But ignoring trauma is not the same thing as facing it, and we see Wanda’s inner turmoil bubble to the surface in the form of the strange commercials that pop up during her broadcasts, featuring products like Stark Industries toasters, Strucker watches, and Hydra Soak bath powder. Not only are these items just downright weird, they all reflect dark elements of Wanda’s own past that she’s apparently still struggling to come to terms with.
What is Lagos?
The ad spot in WandaVision’s fifth installment, however, is a next-level gut-punch. “On a Very Special Episode” features an 80s-style commercial for Lagos paper towels, a brand that markets itself as “For when you make a mess you didn’t mean to.” It’s clearly a reference to the events of Captain America: Civil War, when Wanda accidentally killed a number of innocent civilians while trying to save Steve Rogers – and a bunch of other innocent people – in the Nigerian city of Lagos. Her disastrous mistake is the reason the Sokovia Accords were introduced, and her guilt over this event is one of the few times the MCU has actually attached real consequences to any of its heroes’ actions.
Given how many people blamed Wanda for what happened – and the fact that no one other than Steve has ever really bothered to talk to her about how she felt about it – it makes sense that this is something she’s still carrying with her, and that remorse and sorrow have clearly affected how she’s behaved as an Avenger ever since. Could one reason that everyone is so shocked by the scope of the power that Wanda’s displaying now be because she’s subconsciously tamped down her abilities in the wake of what happened in Lagos? At this point, it would likely make more sense than not. (This is a woman who basically beat Thanos by herself, after all.)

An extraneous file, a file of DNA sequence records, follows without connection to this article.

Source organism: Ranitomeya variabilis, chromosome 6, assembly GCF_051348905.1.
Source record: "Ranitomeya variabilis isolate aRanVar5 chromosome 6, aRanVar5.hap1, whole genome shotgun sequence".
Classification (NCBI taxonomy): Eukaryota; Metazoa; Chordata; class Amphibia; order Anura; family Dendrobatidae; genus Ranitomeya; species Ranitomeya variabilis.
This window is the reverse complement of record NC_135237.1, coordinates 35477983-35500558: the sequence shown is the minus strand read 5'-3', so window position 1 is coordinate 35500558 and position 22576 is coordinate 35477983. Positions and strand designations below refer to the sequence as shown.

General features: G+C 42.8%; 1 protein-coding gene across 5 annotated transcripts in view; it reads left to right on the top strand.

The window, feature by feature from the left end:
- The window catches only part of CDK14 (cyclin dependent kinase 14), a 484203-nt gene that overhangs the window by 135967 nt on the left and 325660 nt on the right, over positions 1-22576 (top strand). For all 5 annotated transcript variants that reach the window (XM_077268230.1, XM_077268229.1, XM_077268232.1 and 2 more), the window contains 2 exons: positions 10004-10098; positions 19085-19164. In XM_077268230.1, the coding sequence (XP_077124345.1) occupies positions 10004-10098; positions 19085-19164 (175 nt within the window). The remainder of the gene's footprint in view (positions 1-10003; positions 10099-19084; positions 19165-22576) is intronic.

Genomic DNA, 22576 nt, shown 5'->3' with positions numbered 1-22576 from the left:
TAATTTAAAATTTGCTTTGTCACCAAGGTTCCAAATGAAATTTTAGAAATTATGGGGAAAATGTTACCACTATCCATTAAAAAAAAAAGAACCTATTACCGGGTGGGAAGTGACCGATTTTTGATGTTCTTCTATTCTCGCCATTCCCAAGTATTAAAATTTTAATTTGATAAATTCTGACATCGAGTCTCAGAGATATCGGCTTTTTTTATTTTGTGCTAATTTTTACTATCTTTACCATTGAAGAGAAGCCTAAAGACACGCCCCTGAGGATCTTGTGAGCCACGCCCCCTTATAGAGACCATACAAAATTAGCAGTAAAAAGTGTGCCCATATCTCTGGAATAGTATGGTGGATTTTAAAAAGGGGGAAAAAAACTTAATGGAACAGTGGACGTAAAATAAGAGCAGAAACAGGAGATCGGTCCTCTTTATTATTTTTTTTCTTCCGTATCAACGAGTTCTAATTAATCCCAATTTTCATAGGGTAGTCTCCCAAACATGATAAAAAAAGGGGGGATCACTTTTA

The Return of Pietro
WandaVision also represents the first time we’ve gotten to see Wanda really grieve for her lost twin brother. The MCU’s original Pietro Maximoff was killed during Avengers: Age of Ultron and though we got to see Wanda react to his death in that film, none of the sequels that followed touched on how it impacted her life going forward. In fact, Pietro is pretty much never mentioned again, unless you count the part where Clint Barton names one of his kids after him. Until now, anyway.
Not only does WandaVision allow Wanda to both acknowledge and mourn the absence of her sibling – particularly poignant when she herself gives birth to twins – but it also gives him back to her. Just perhaps not a way she likely would have ever wanted. Because while this is a Pietro, it’s most likely not her Pietro, and Wanda has somehow directly or indirectly ripped a hole in the multiverse and ported the Evan Peters version of Quicksilver over from the FOX X-Men film franchise.
This would certainly provide a rather obvious lead-in to upcoming Marvel film Doctor Strange in the Multiverse of Madness, but it also heaps another pile of potential pain on a woman with more than her share already. If Wanda’s still struggling to make peace with everything from the accident in Laos to Vision’s death, what’s going to happen when she finally realizes the true cost of this picture-perfect world she’s living in?